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Nothing In Particular

It’s Funny The Things You Think Of

05.17.08 | 1 Comment

The writing group I’m a member of read a piece the other day, a deeply personal struggle for acceptance in the form of an internal monologue. One of the problems with the story was the lack of an inciting incident – the main character simply sits down, more than six decades after the fact, and hashes out how she feels about a pivotal moment in her life.

While driving home that night, I remembered a story by Saul Bellow called “The Silver Dish”, which I read many years ago. In it, a middle-aged man is awakened by the bells of a church near his home, as he is every day. This day, however, the sound reminds him of his long dead father, and he sits on the edge of his bed in his nightclothes and weeps.

Tonight I watched a very fine British film from 1969 entitiled “Goodbye Mr. Chips”. It tells the story of Mr. Chipping, an elderly teacher at a boarding school in England, how he became rather stern and unpopular with his students, and how his life was changed when a fellow teacher dragged him off, over his strenuous protests, on a walking tour of Austria. There he met a much younger woman who took a shy middle aged man and drew out the inner warmth and strength of character.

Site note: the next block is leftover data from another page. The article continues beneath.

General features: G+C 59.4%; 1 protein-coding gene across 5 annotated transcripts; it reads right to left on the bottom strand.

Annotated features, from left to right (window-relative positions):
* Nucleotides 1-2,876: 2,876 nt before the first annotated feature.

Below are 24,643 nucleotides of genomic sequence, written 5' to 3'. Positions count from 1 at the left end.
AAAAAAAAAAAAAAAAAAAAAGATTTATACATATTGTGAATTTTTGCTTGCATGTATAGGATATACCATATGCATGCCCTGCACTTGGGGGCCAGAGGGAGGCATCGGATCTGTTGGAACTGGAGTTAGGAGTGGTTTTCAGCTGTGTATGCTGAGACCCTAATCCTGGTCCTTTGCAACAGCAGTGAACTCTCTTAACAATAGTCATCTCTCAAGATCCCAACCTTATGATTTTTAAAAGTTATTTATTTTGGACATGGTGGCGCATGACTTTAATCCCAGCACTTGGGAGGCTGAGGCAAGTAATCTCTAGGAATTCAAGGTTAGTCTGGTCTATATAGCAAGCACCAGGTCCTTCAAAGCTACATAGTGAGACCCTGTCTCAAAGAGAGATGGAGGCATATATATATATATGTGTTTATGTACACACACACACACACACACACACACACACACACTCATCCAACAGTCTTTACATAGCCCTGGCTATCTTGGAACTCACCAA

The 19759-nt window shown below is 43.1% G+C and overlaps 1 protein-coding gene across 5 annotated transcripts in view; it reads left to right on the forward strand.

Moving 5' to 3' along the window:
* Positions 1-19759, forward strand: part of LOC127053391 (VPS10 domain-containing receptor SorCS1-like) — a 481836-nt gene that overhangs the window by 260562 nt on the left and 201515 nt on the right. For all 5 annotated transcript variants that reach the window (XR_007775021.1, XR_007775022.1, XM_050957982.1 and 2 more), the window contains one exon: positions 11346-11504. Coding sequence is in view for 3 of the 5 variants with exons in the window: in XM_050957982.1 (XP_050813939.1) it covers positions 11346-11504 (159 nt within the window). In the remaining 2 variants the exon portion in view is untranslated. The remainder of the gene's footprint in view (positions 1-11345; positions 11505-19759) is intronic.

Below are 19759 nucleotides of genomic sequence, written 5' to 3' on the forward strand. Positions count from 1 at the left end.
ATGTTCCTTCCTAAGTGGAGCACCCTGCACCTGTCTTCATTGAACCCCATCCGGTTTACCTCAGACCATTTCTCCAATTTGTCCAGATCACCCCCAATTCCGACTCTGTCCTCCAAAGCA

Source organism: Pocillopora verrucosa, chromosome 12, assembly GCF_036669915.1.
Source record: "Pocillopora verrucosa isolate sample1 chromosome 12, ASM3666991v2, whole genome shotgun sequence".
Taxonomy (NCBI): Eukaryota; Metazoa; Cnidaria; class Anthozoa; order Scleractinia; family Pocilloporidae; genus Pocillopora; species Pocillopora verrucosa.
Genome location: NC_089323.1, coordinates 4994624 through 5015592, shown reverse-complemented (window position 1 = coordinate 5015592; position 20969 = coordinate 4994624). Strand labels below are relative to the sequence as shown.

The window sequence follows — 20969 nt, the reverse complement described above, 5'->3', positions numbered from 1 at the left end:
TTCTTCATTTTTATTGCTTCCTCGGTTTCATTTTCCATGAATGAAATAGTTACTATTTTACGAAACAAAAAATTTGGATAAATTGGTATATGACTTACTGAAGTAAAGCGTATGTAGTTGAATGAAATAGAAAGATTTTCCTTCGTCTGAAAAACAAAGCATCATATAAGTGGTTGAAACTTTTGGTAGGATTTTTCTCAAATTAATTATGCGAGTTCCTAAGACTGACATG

The rest of the film follows their life, her death, the changing times in England, and the loss of many of the school’s alumni in the First World War. It was a very moving film; we all wish to be remembered as fondly as Mr. Chips.

My children didn’t seem to find it as engrossing as I did, so I carried them off and tucked them into bed. I’ve been slightly ill the past couple of days and was making ready to go to bed myself, but I was thirsty and headed to the kitchen instead. I’d finished the iced tea earlier and hadn’t brewed any fresh, so I poured myself a cup of milk instead, and stirred in some Hershey’s syrup.

I suppose I was in a sentimental mood, but the ringing of the spoon against the sides of the glass instantly transported me back twenty years to my parents’ house in Shreveport. Back then I slept a great deal and tended to stay up late, and I’d make myself a glass of chocolate milk every night, never earlier than ten thirty. My mother’s was the only bedroom on the ground floor, and if she wasn’t soundly sleeping the noise would wake her, and I’d get an earful the next morning.

It’s hard to believe that my mother has been dead nearly fifteen years. Even typing those words seems strange. It seems that most of my life has been lived since she died. In just a bit more than the past ten years I’ve married and had three children (my wife helped). I’ve done far more in the past twelve years than my first twenty-seven.

I don’t think of her much, partly on purpose, I suppose. I used to be a moper, someone who would always look back and wonder what would have happened if things had been different, but I’ve learned to look forward and see the good things that can come. Lately, though, I’m wondering if there were things I could have done differently, done better, and I guess that’s why tonight a glass of milk nearly brought me to tears.

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